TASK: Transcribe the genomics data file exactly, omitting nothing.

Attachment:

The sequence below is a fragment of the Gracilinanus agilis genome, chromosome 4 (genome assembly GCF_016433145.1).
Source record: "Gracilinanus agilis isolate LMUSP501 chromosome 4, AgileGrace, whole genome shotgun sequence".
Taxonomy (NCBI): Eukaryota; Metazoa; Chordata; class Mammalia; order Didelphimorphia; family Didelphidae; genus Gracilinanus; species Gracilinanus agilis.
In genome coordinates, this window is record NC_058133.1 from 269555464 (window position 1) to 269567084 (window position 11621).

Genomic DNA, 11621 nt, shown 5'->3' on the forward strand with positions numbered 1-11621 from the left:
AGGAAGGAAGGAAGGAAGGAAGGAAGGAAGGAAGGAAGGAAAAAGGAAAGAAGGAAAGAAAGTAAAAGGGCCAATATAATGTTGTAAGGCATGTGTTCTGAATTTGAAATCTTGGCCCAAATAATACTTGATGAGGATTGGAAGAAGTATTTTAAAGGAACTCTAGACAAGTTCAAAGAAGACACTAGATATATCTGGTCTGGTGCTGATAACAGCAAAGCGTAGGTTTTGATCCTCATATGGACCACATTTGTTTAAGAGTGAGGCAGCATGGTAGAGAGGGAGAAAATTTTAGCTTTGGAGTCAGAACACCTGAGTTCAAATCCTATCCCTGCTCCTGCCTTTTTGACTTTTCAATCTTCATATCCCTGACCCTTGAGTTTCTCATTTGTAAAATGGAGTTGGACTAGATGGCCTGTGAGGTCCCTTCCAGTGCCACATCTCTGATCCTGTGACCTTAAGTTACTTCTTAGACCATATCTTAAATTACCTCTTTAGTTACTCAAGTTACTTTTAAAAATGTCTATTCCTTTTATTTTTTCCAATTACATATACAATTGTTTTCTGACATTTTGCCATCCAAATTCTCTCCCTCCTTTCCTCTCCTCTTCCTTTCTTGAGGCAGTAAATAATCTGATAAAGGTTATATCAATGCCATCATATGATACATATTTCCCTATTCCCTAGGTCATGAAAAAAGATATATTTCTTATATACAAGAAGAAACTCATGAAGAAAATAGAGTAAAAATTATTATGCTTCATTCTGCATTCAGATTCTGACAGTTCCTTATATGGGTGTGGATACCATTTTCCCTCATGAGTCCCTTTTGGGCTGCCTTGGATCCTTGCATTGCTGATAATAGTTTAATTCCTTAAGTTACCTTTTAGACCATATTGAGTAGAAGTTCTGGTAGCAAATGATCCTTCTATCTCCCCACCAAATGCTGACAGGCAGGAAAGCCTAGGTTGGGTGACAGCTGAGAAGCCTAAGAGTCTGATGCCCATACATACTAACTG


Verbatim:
The sequence below is a fragment of the Gracilinanus agilis genome, chromosome 4 (genome assembly GCF_016433145.1).
Source record: "Gracilinanus agilis isolate LMUSP501 chromosome 4, AgileGrace, whole genome shotgun sequence".
Taxonomy (NCBI): Eukaryota; Metazoa; Chordata; class Mammalia; order Didelphimorphia; family Didelphidae; genus Gracilinanus; species Gracilinanus agilis.
In genome coordinates, this window is record NC_058133.1 from 269555464 (window position 1) to 269567084 (window position 11621).

Genomic DNA, 11621 nt, shown 5'->3' on the forward strand with positions numbered 1-11621 from the left:
AGGAAGGAAGGAAGGAAGGAAGGAAGGAAGGAAGGAAGGAAAAAGGAAAGAAGGAAAGAAAGTAAAAGGGCCAATATAATGTTGTAAGGCATGTGTTCTGAATTTGAAATCTTGGCCCAAATAATACTTGATGAGGATTGGAAGAAGTATTTTAAAGGAACTCTAGACAAGTTCAAAGAAGACACTAGATATATCTGGTCTGGTGCTGATAACAGCAAAGCGTAGGTTTTGATCCTCATATGGACCACATTTGTTTAAGAGTGAGGCAGCATGGTAGAGAGGGAGAAAATTTTAGCTTTGGAGTCAGAACACCTGAGTTCAAATCCTATCCCTGCTCCTGCCTTTTTGACTTTTCAATCTTCATATCCCTGACCCTTGAGTTTCTCATTTGTAAAATGGAGTTGGACTAGATGGCCTGTGAGGTCCCTTCCAGTGCCACATCTCTGATCCTGTGACCTTAAGTTACTTCTTAGACCATATCTTAAATTACCTCTTTAGTTACTCAAGTTACTTTTAAAAATGTCTATTCCTTTTATTTTTTCCAATTACATATACAATTGTTTTCTGACATTTTGCCATCCAAATTCTCTCCCTCCTTTCCTCTCCTCTTCCTTTCTTGAGGCAGTAAATAATCTGATAAAGGTTATATCAATGCCATCATATGATACATATTTCCCTATTCCCTAGGTCATGAAAAAAGATATATTTCTTATATACAAGAAGAAACTCATGAAGAAAATAGAGTAAAAATTATTATGCTTCATTCTGCATTCAGATTCTGACAGTTCCTTATATGGGTGTGGATACCATTTTCCCTCATGAGTCCCTTTTGGGCTGCCTTGGATCCTTGCATTGCTGATAATAGTTTAATTCCTTAAGTTACCTTTTAGACCATATTGAGTAGAAGTTCTGGTAGCAAATGATCCTTCTATCTCCCCACCAAATGCTGACAGGCAGGAAAGCCTAGGTTGGGTGACAGCTGAGAAGCCTAAGAGTCTGATGCCCATACATACTAACTG